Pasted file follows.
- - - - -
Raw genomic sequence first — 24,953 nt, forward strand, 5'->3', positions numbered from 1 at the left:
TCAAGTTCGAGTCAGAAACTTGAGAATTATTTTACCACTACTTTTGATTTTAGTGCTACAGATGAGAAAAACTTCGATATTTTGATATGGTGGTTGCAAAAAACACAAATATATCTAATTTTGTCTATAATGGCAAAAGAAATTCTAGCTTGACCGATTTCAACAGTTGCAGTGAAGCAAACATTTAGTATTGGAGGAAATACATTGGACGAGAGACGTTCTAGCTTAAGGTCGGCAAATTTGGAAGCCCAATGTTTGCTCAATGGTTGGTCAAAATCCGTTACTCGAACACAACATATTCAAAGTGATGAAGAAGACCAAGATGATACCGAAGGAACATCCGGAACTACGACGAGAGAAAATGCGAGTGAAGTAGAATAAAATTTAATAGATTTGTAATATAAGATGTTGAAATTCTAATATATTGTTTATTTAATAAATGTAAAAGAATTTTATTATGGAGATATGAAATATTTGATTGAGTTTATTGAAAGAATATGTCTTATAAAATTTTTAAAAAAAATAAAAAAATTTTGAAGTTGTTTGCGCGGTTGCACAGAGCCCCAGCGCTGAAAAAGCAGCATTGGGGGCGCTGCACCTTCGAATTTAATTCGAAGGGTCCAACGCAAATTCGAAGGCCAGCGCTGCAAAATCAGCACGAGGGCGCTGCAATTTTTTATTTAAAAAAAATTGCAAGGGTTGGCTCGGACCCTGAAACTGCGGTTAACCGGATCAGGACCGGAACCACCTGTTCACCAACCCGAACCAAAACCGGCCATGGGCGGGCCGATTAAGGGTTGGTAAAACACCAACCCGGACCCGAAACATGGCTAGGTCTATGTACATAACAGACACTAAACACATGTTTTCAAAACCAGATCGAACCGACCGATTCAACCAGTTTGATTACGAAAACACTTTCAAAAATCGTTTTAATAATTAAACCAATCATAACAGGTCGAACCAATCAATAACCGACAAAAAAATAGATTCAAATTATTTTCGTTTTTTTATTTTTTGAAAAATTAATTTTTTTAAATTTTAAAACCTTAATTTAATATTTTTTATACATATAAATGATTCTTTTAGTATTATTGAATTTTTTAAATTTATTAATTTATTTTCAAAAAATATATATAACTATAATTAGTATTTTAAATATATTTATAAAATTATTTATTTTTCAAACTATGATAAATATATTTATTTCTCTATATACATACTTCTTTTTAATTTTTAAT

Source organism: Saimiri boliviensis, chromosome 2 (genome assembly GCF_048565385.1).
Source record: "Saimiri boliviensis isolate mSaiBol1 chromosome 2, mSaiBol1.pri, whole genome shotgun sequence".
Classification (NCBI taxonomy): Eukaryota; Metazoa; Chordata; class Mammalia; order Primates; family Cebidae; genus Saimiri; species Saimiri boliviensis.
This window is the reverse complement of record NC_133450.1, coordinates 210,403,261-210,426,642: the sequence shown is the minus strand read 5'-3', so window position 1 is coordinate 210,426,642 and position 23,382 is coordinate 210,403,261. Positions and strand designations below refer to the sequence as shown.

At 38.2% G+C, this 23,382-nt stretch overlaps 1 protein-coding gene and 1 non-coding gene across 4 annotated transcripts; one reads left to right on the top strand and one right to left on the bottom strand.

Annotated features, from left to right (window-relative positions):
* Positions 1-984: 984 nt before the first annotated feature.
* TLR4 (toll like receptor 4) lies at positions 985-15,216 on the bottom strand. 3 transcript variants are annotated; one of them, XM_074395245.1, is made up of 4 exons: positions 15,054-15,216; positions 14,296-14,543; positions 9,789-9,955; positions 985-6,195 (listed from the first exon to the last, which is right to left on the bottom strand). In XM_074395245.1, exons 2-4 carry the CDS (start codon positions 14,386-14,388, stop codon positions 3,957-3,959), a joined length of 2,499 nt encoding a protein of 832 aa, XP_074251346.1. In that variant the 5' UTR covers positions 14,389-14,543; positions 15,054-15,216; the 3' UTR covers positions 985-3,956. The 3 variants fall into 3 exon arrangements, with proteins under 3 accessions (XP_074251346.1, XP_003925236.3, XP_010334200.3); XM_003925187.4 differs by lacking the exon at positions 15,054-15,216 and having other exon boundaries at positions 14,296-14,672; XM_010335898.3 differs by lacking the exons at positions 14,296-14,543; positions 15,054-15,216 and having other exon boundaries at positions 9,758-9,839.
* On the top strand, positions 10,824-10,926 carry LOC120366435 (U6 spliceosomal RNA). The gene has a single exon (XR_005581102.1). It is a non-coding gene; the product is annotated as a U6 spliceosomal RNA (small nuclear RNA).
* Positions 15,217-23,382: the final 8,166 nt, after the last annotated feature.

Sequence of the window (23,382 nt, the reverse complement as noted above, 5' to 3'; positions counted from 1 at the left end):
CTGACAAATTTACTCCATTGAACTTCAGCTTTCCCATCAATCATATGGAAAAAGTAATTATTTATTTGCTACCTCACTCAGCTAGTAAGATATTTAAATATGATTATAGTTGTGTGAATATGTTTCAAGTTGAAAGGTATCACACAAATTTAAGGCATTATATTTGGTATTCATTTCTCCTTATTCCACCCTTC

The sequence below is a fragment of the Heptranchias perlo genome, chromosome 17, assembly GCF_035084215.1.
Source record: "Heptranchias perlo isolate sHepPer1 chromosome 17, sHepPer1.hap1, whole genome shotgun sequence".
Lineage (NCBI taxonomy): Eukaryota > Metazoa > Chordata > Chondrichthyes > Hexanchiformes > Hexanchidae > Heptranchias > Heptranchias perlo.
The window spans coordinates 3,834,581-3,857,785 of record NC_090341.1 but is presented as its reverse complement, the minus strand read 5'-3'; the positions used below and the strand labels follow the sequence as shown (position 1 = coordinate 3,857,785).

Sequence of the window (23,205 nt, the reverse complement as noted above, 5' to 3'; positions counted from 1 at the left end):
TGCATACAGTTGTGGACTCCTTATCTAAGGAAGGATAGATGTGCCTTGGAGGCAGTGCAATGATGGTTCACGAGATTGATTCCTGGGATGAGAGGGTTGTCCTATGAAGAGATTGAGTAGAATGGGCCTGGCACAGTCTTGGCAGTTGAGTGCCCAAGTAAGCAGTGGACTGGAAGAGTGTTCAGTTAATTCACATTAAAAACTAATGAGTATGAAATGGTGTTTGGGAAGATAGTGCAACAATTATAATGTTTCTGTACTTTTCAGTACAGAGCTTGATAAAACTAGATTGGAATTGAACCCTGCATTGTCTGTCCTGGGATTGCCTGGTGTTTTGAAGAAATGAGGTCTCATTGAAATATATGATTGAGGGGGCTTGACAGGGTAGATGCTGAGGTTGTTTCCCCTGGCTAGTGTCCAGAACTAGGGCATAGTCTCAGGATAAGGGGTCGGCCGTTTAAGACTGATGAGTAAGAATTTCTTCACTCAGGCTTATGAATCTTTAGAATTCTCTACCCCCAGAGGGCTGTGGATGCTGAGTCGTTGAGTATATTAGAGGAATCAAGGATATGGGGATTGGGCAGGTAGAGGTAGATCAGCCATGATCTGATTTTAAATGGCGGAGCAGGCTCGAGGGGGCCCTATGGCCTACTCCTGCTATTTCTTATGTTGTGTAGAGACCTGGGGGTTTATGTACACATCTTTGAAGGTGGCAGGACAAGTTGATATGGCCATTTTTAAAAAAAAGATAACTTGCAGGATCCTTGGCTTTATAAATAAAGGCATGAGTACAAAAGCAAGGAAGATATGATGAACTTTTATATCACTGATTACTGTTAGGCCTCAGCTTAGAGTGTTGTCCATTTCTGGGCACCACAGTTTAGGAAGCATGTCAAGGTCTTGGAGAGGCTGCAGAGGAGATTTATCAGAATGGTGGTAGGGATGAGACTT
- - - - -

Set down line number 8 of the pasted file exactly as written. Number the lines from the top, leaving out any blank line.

Annotated features, from left to right (window-relative positions):